Will workplace culture differ a lot from what you are used to and will your rights, as an employee, be protected or will you fall victim to exploitation as a non-citizen?
No need to worry! Australia might be a ‘nanny state’ but in this case it certainly counts in your favour as the workplace rights of both citizens and migrants (or expats) are well protected by Australia law. Everyone working in Australia, including both sponsored and non-sponsored visa holders, have rights and protections at work. These cannot be taken away by contracts or agreements.
One of these rights includes receiving fair payment for the services you render your employer. Pay rates and workplace conditions are set by Australian law.
Your payment should also correlate with the payments you receive and using the handy Pay and Conditions Tool (PACT) provided by the Australian Department of labour provides information on pay rates, shift calculations, leave arrangements and notice and redundancy entitlements.
Further protection is provided in the form of the Fair Work Ombudsman. The Ombudsman is tasked to provide employees with further information and advice about their workplace rights and obligations.
As is the case in South Africa, your rights and protections includes workplace health and safety matters. Your employer should provide you with a clean and safe working environment.
Your visa is safe and cannot be cancelled by your employer. Visas can only be granted or recalled by the Department of Immigration and Border Protection.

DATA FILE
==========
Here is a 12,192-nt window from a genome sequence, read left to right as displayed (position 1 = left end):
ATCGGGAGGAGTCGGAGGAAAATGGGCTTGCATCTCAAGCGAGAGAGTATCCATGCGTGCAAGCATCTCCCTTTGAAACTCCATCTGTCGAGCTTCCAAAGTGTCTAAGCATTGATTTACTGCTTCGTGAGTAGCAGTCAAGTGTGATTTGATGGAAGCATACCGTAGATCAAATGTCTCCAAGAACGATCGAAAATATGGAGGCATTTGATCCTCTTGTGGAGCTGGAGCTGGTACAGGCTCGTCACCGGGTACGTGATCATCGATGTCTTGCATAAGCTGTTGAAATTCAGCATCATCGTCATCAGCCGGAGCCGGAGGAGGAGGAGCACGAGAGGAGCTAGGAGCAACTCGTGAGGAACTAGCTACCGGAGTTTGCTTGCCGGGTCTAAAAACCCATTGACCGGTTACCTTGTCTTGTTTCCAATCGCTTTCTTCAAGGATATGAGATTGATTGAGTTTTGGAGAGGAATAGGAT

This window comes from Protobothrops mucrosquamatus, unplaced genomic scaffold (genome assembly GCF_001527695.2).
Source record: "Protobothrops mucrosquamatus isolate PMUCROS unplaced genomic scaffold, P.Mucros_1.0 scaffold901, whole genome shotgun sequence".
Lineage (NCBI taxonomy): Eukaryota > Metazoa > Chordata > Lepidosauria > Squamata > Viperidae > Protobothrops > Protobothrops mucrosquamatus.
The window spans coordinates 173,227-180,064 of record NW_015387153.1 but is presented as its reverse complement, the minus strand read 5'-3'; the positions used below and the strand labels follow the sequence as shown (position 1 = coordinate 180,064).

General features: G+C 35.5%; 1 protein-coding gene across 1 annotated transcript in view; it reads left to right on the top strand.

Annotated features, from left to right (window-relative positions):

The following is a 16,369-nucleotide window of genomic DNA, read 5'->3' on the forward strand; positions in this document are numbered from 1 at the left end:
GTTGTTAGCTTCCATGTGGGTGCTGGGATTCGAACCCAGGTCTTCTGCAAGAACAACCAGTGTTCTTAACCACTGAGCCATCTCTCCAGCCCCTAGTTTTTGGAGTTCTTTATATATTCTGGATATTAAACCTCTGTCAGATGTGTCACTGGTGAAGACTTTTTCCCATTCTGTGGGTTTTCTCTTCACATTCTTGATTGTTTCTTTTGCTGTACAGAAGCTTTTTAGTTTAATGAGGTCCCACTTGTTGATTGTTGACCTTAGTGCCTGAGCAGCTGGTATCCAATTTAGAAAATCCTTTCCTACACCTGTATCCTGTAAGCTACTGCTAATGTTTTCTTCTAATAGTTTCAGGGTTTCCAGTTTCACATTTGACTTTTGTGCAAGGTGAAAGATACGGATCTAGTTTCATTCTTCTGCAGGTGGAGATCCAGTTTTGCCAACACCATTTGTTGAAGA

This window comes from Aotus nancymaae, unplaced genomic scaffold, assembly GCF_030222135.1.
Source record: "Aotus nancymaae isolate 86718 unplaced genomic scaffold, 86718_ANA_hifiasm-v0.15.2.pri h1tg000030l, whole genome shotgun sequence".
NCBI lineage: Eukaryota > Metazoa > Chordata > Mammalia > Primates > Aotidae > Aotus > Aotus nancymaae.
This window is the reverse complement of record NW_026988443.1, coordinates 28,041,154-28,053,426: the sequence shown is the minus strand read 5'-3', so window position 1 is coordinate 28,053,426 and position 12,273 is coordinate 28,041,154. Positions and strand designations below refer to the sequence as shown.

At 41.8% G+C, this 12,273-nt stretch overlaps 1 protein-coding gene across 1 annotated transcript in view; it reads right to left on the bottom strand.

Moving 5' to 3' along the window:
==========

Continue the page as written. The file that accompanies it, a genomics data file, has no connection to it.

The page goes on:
Employer obligations for subclass 457 visa holders
If you are a sponsored visa holder on a Temporary Work (Skilled) visa (subclass 457) visa, your employer has obligations under migration law, in addition to the protections all workers have under workplace law. Your sponsor must:
• provide you with equivalent terms and conditions of employment to those provided or would be provided to an Australian performing equivalent work in the same location
• ensure you work only in the occupation, program or activity for which you were nominated
• not recover, transfer or charge certain costs to you or another person (for example, recruitment costs, sponsorship/nomination fees, migration agent costs)
• if requested in writing, pay reasonable and necessary travel costs to allow you and your family members to leave Australia;
• tell the Department in writing when certain events occur (for example, changes to your sponsor’s address/contact details, if your employment with the sponsor ends, if your duties change)
• cooperate with inspectors from the Department or the Fair Work Ombudsman who are investigating whether your sponsor has complied with sponsorship obligations;
• keep records that show they are complying with their sponsorship obligations and provide those records and information to the Department if requested.
With all this in place you can rest assured that you have one thing less to be concerned about when arriving in your new Australian workplace!